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From Herzlia, with love




For many Cape Town Jewish couples, United Herzlia Schools (UHS) was not only where they got their primary education, but the place they met their bashert (soulmate).

As Herzlia celebrates its 80th anniversary this year, it can look back on being the launchpad for many relationships that started as strong friendships, be it on the playground, in the hallways, or at the matric dance.

Most alumni who became couples were in the same year at school, and say that the time together at Herzlia has given their union an unshakeable foundation. Many now have children in the Herzlia system, so the school is an integral part of their story, from generation to generation.

Matthew Gruzd is chairperson of UHS – the culmination of a long history with the school for him and his wife, Carri (née Sennett), who is also a lay leader at the school.

Describing their relationship as one of “childhood sweethearts”, Gruzd says, “Carri and I met at the start of what was then Standard 6. It was my first year at Herzlia, having moved to Cape Town from Johannesburg. We were in the same year and matriculated in 1996, During our school years, we were the best and worst of friends – typical adolescents, with long nights on the phone. We briefly dated at school, and started dating seriously in our first year of university.

“In spite of our relationship becoming more formal at university, we had loved one another for a lot longer.” They got married in 2005, and live in Cape Town with their two children who are both at Herzlia Weizmann.

Going to school together gave their relationship a strong foundation because, “our friendship allowed us to develop a profound understanding of each other”.

Asked if he thinks the Jewish education they received at Herzlia has given him and his wife a similar outlook, he responds, “There’s no question [about this]. While at school, we had no idea how valuable our Jewish education would be in terms of how we live, where we live, and the life choices we make regarding our family.”

Many people feel Cape Town is too small to meet a Jewish partner, but Gruzd says, “You only need ‘the one’ – be vulnerable, and take a risk. Cape Town has great people. If you do find someone from outside, make sure to bring them back to Cape Town and grow our community.”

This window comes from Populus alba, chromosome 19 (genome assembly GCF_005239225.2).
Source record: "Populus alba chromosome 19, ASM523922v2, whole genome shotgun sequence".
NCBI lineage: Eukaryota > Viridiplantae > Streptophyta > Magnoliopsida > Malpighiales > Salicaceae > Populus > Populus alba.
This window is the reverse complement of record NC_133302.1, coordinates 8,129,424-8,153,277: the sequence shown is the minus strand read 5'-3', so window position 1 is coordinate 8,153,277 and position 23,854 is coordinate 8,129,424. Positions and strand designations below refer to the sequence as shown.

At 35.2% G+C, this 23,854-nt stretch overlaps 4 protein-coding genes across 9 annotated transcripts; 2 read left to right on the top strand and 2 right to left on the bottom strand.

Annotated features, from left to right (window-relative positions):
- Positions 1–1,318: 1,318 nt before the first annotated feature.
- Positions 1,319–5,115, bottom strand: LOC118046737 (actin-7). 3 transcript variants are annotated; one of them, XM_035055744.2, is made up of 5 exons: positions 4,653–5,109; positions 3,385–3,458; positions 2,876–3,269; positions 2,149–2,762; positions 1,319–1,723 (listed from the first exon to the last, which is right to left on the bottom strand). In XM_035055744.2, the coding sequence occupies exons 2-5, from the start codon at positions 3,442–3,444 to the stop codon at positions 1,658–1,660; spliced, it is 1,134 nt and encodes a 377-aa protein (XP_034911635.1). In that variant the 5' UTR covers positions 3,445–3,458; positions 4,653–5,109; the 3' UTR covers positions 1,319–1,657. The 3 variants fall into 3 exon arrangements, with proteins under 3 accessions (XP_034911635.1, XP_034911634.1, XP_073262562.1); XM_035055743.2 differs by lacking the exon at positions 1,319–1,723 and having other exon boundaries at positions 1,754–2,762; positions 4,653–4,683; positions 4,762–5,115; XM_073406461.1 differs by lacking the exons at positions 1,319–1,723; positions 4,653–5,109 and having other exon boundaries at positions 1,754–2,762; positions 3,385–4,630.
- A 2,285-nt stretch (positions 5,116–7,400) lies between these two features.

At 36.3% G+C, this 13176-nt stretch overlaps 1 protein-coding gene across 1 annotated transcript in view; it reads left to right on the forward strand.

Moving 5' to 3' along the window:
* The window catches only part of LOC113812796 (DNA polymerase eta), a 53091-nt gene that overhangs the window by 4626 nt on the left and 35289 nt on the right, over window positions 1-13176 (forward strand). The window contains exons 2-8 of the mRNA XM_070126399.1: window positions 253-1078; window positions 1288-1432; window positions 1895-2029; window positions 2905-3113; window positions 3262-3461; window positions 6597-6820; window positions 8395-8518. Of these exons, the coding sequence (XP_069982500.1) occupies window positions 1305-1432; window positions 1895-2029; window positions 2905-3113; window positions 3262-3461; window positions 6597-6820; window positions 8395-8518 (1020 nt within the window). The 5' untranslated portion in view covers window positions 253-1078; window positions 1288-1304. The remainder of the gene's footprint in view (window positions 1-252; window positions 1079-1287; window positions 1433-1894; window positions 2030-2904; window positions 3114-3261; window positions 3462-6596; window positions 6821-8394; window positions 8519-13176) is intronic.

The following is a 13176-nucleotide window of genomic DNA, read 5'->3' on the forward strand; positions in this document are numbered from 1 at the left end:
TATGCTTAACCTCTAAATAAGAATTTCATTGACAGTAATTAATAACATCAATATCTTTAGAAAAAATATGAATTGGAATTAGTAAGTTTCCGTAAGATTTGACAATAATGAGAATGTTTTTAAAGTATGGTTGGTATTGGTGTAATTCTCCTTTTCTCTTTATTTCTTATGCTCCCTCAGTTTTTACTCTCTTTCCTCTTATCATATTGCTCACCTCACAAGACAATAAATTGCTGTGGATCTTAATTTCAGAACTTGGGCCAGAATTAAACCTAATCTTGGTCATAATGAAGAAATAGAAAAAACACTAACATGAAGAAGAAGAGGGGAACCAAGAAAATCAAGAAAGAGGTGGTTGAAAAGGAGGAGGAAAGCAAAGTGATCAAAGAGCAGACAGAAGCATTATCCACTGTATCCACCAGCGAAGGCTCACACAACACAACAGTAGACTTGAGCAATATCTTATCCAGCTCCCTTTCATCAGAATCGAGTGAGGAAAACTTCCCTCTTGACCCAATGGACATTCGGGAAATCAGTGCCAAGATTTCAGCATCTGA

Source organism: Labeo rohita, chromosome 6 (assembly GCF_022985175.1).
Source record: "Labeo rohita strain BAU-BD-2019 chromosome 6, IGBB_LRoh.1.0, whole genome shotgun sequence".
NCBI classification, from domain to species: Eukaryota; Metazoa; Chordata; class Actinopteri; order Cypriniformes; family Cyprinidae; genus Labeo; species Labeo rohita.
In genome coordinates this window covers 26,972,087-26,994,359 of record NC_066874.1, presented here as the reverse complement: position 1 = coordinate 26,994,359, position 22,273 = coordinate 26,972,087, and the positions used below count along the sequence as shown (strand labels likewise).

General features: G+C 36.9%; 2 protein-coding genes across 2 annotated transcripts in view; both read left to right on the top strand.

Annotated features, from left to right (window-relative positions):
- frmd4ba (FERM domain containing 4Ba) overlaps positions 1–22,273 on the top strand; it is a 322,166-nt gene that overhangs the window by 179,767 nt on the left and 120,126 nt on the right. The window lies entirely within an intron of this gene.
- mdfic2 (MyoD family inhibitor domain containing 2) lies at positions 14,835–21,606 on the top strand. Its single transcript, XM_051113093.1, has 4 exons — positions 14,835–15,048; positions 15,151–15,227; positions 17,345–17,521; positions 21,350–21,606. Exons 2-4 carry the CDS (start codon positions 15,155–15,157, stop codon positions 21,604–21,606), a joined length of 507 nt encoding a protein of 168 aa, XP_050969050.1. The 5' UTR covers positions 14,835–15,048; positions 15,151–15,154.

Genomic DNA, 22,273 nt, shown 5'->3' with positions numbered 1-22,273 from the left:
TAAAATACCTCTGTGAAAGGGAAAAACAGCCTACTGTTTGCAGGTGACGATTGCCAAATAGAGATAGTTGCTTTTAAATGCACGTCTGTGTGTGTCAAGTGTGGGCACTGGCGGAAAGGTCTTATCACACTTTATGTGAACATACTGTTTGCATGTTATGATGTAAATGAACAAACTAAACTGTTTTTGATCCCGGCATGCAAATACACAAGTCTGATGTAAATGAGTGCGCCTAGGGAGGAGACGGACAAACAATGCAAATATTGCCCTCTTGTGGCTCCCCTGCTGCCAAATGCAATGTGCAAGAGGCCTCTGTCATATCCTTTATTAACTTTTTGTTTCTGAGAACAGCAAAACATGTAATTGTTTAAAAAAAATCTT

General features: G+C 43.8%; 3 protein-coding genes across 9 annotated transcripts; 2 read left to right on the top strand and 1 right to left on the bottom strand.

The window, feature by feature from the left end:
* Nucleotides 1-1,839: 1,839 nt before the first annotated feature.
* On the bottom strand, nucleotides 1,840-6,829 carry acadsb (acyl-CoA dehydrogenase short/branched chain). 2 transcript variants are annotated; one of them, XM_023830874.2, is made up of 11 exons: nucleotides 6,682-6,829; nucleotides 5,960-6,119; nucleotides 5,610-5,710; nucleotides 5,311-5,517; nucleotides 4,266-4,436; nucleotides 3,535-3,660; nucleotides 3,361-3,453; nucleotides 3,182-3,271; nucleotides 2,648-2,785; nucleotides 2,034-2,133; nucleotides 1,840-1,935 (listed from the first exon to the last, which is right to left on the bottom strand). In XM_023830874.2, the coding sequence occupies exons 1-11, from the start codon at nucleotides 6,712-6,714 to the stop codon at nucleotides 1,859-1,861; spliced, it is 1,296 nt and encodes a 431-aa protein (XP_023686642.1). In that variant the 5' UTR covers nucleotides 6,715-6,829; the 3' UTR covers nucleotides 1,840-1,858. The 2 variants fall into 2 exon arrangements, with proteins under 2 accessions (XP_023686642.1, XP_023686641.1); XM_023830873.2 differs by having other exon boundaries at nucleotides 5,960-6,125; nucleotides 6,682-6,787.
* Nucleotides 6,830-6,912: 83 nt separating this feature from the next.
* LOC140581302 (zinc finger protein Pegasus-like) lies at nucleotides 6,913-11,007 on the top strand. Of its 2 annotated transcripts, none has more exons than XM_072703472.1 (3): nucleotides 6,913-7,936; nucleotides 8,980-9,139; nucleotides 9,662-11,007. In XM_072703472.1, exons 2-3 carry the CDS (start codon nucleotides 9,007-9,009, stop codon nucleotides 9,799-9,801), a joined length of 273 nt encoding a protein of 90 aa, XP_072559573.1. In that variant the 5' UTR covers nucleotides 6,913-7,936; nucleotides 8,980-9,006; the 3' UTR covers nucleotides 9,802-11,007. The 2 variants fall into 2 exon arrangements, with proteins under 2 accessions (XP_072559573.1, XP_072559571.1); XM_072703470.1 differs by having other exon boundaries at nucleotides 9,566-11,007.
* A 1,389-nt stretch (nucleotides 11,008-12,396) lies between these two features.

The Gruzds say that the most important values in a relationship are, “Always be honest, even when it’s hard, love fiercely, and be kind to each other, and never take today for granted – it’s a gift, and we don’t know what tomorrow will bring.”

The couple emphasises that, “Herzlia has given us and our children so much. It’s a massive part of our community, and like a loved one, can make us laugh and cry. Herzlia wouldn’t be much without our community and conversely, our community wouldn’t be much without Herzlia.”

Abigail Smith says that she and her now-husband, Ryan Epstein, “Were best friends from the end of Standard 3. Ryan was at Herzlia Highlands, and I was at Herzlia Weizmann. We met on Clifton 4th beach. We connected immediately, and spent the rest of school as close friends.” They both matriculated in 1999.

It was only when they were students that the realised they were in love. “We started dating at university at the end of our second year. We spent so much time together at university and shared and enjoyed doing the same things. One day we realised that we were in love and wanted to be together,” recalls Smith. The couple got married in 2010, and live in Cape Town with their son who is at Herzlia Alon Ashel.

Asked if they feel that going to school together gave their relationship a strong foundation, Smith says, “Definitely. We still laugh until we cry about funny things that happened at school or at machaneh [camp]. We didn’t just go to school together – we were best friends at school. Sports tours, Judaica club, projects, school plays. Our childhood and teen years happened together, so we have shared memories and silly private jokes that are still going 20 years on. We both loved school, and loved our time at Herzlia. We took everything we could from our time at school.”

The couple are still close to many of their peers from their Herzlia days. “It’s amazing, we have a massive, beautiful group of friends from school. We are close, and so are our kids.”

Lori Joffe (née Berelowitz) clearly remembers meeting her now-husband, Dean, when they both arrived at Herzlia Middle School. They were friends from then on, and decided to go to their matric dance together in 2004. Just two weeks later, they began their relationship. “We’ve been inseparable ever since,” says Lori. “I would definitely say we were high-school sweethearts.” They were married in 2016, and live in Cape Town with their one-year-old son.

Going to school together “gives you a history of your partner that you might not otherwise have if you met later in life”, they say. They retain a large group of school friends, some of which they have been close to for more than 20 years, and who are g-dparents to their son.

Dean says his time at Herzlia was fundamental to where he is today. “Herzlia helped me to develop my career. The school gave me the ability to learn in my field of audiovisual technology, and invested in that. I wouldn’t be in the position I’m in today if it wasn’t for Herzlia.”